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Utah Ulster Project helps build harmony between Catholics, Protestants

SALT LAKE CITY — Some 4,500 miles from home, a group of teens from Omagh, Northern Ireland, joined youths from Utah this week in an attempt to cross a narrow cable as a group.

On a ropes course outside the University Neuropsychiatric Institute in Research Park, the teens learned to work as a team, problem-solve, communicate and maintain their balance to get their entire group across a metal cable strung between two posts.

"Come on. You can do it," a teen called out.

"You're almost there," said another.

At long last, the last teen on the wire, a girl from Northern Ireland, inched toward the end of the cable, drawing a cheer from the others.

While the youths are conquering a physical challenge, the activity is also intended to take the teens — who come from a land long divided by sectarian conflict — and their Utah hosts to a place of deeper understanding, friendship and trust.

The Northern Irish teens, six Protestants and six Catholics, are in Utah for the month taking part in the Utah Ulster Project, a local affiliate of an international initiative established in 1975 by an Anglican priest intended to break down decades of religious and political division in Northern Ireland.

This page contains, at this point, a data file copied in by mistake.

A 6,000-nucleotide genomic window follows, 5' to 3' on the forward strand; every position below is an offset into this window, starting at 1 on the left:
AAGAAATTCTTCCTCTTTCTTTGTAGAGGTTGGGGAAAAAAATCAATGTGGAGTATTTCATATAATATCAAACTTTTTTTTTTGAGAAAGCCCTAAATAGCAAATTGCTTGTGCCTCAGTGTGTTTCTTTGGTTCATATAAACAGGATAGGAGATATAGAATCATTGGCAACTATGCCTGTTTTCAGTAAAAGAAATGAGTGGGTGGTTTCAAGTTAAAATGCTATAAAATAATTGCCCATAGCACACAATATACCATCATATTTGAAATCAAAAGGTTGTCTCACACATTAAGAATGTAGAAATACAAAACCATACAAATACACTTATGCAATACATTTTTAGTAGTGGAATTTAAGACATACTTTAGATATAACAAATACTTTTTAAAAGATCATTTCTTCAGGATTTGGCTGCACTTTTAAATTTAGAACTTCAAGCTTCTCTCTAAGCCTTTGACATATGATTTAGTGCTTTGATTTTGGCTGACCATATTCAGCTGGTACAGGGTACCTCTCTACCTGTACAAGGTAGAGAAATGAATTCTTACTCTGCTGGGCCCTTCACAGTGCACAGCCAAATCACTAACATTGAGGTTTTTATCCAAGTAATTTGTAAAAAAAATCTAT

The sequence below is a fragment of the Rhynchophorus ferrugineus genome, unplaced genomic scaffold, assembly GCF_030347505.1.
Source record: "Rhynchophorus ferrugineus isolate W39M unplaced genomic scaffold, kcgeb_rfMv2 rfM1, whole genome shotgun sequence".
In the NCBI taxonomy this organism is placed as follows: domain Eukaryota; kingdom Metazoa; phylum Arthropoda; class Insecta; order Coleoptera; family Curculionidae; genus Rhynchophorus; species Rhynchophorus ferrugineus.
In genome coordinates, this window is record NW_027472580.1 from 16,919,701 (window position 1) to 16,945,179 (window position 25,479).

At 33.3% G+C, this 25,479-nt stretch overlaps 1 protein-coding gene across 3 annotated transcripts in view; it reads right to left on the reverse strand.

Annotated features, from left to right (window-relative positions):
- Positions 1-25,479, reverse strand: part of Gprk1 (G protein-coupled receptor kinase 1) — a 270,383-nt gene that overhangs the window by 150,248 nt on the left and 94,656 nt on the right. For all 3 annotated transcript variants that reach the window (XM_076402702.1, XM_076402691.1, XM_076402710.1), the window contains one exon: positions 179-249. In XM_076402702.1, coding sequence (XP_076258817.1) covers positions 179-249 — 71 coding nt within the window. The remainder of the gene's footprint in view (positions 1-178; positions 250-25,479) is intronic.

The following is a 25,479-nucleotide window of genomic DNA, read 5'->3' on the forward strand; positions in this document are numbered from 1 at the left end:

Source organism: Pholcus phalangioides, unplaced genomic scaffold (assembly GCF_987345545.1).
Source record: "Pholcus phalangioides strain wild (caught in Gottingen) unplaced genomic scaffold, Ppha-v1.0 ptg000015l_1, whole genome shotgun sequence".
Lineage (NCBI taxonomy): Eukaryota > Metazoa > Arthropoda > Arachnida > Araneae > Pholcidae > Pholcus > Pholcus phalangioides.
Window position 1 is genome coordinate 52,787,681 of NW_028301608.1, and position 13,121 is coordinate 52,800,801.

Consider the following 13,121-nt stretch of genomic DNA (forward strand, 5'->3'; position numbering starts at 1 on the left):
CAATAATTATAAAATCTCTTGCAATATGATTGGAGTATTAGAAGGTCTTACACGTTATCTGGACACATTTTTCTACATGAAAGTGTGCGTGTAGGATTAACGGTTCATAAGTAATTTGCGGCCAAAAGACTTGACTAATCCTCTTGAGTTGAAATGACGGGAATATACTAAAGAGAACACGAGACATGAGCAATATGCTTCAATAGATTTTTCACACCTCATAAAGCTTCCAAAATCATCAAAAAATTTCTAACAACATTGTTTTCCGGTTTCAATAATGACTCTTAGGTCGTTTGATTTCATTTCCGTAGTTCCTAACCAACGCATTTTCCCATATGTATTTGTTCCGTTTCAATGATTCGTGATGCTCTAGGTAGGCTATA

This is the 31st year Utah's Ulster Project has hosted Northern Irish teens who stay with families in Salt Lake County for the duration of their visits.

The experience is life-changing for participants and their respective families, said Mike O’Brien, president of Utah Ulster Project. Many Northern Irish teens have had little contact with youths of other faiths, until they come to Utah.

J.P. Murray of Omagh, who is Catholic, said he had not been inside a Protestant church until his arrival in Salt Lake City.

"I've had insight into Protestant traditions, what they are doing in their services that we don't have as Catholics," said J.P., who is 15.

"If you're a Catholic (in Omagh), it's unacceptable to be friends with Protestants and anything like that. It's not allowed to do it. If you are, like all your friends discriminate against you."

As he learns more about his hosts and teens from Northern Ireland who come from other faith traditions, J.P. said he hopes that the takeaway is "making me be able to make peace between them" at home.

While bridging that divide is the overarching goal of the program, the Utah Ulster Project also provides a wide array of experiences that take the youth out of their comfort zones, such as interacting with children with profound disabilities, visiting senior citizens at St. Joseph Villa and serving families experiencing homelessness.

"That's the one that hits home the most," said Utah Ulster Project counselor Adam Dahlberg of the group's visits to the Road Home.

The project is also an opportunity to have fun as teenagers, whether the youths shop, spend the day at Lagoon or go on a river trip.

Cara Moore, 15, of Omagh, said she is learning a lot about other people and herself while in Utah.